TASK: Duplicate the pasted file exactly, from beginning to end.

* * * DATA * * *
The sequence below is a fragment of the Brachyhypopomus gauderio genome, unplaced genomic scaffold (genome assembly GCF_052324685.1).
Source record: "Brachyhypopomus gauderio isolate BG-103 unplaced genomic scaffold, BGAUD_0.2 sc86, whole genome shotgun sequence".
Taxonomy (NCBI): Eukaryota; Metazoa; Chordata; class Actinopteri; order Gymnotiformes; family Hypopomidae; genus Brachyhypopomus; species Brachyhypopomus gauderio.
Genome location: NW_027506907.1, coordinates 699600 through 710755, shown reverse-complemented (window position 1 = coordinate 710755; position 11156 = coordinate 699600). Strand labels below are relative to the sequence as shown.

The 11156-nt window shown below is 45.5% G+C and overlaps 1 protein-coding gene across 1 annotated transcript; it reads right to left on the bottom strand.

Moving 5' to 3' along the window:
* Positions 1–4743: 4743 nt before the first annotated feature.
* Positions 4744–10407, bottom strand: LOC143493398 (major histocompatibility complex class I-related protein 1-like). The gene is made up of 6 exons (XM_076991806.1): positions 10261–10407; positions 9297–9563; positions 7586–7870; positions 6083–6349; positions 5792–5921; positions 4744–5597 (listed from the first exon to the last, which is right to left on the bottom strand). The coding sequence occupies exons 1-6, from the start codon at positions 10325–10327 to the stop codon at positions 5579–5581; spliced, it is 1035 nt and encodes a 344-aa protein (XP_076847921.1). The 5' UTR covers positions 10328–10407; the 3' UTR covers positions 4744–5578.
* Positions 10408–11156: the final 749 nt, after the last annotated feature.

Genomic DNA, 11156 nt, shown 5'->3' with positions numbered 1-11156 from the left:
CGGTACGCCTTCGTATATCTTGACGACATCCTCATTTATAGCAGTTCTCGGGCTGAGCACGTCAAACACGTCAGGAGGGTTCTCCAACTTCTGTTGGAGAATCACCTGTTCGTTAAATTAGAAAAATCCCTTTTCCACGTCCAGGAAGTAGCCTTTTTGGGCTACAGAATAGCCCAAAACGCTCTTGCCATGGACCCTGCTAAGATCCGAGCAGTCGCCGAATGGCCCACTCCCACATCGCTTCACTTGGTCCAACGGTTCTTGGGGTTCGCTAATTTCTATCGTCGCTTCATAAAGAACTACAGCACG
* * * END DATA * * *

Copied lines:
The sequence below is a fragment of the Brachyhypopomus gauderio genome, unplaced genomic scaffold (genome assembly GCF_052324685.1).
Source record: "Brachyhypopomus gauderio isolate BG-103 unplaced genomic scaffold, BGAUD_0.2 sc86, whole genome shotgun sequence".
Taxonomy (NCBI): Eukaryota; Metazoa; Chordata; class Actinopteri; order Gymnotiformes; family Hypopomidae; genus Brachyhypopomus; species Brachyhypopomus gauderio.
Genome location: NW_027506907.1, coordinates 699600 through 710755, shown reverse-complemented (window position 1 = coordinate 710755; position 11156 = coordinate 699600). Strand labels below are relative to the sequence as shown.

The 11156-nt window shown below is 45.5% G+C and overlaps 1 protein-coding gene across 1 annotated transcript; it reads right to left on the bottom strand.

Moving 5' to 3' along the window:
* Positions 1–4743: 4743 nt before the first annotated feature.
* Positions 4744–10407, bottom strand: LOC143493398 (major histocompatibility complex class I-related protein 1-like). The gene is made up of 6 exons (XM_076991806.1): positions 10261–10407; positions 9297–9563; positions 7586–7870; positions 6083–6349; positions 5792–5921; positions 4744–5597 (listed from the first exon to the last, which is right to left on the bottom strand). The coding sequence occupies exons 1-6, from the start codon at positions 10325–10327 to the stop codon at positions 5579–5581; spliced, it is 1035 nt and encodes a 344-aa protein (XP_076847921.1). The 5' UTR covers positions 10328–10407; the 3' UTR covers positions 4744–5578.
* Positions 10408–11156: the final 749 nt, after the last annotated feature.

Genomic DNA, 11156 nt, shown 5'->3' with positions numbered 1-11156 from the left:
CGGTACGCCTTCGTATATCTTGACGACATCCTCATTTATAGCAGTTCTCGGGCTGAGCACGTCAAACACGTCAGGAGGGTTCTCCAACTTCTGTTGGAGAATCACCTGTTCGTTAAATTAGAAAAATCCCTTTTCCACGTCCAGGAAGTAGCCTTTTTGGGCTACAGAATAGCCCAAAACGCTCTTGCCATGGACCCTGCTAAGATCCGAGCAGTCGCCGAATGGCCCACTCCCACATCGCTTCACTTGGTCCAACGGTTCTTGGGGTTCGCTAATTTCTATCGTCGCTTCATAAAGAACTACAGCACG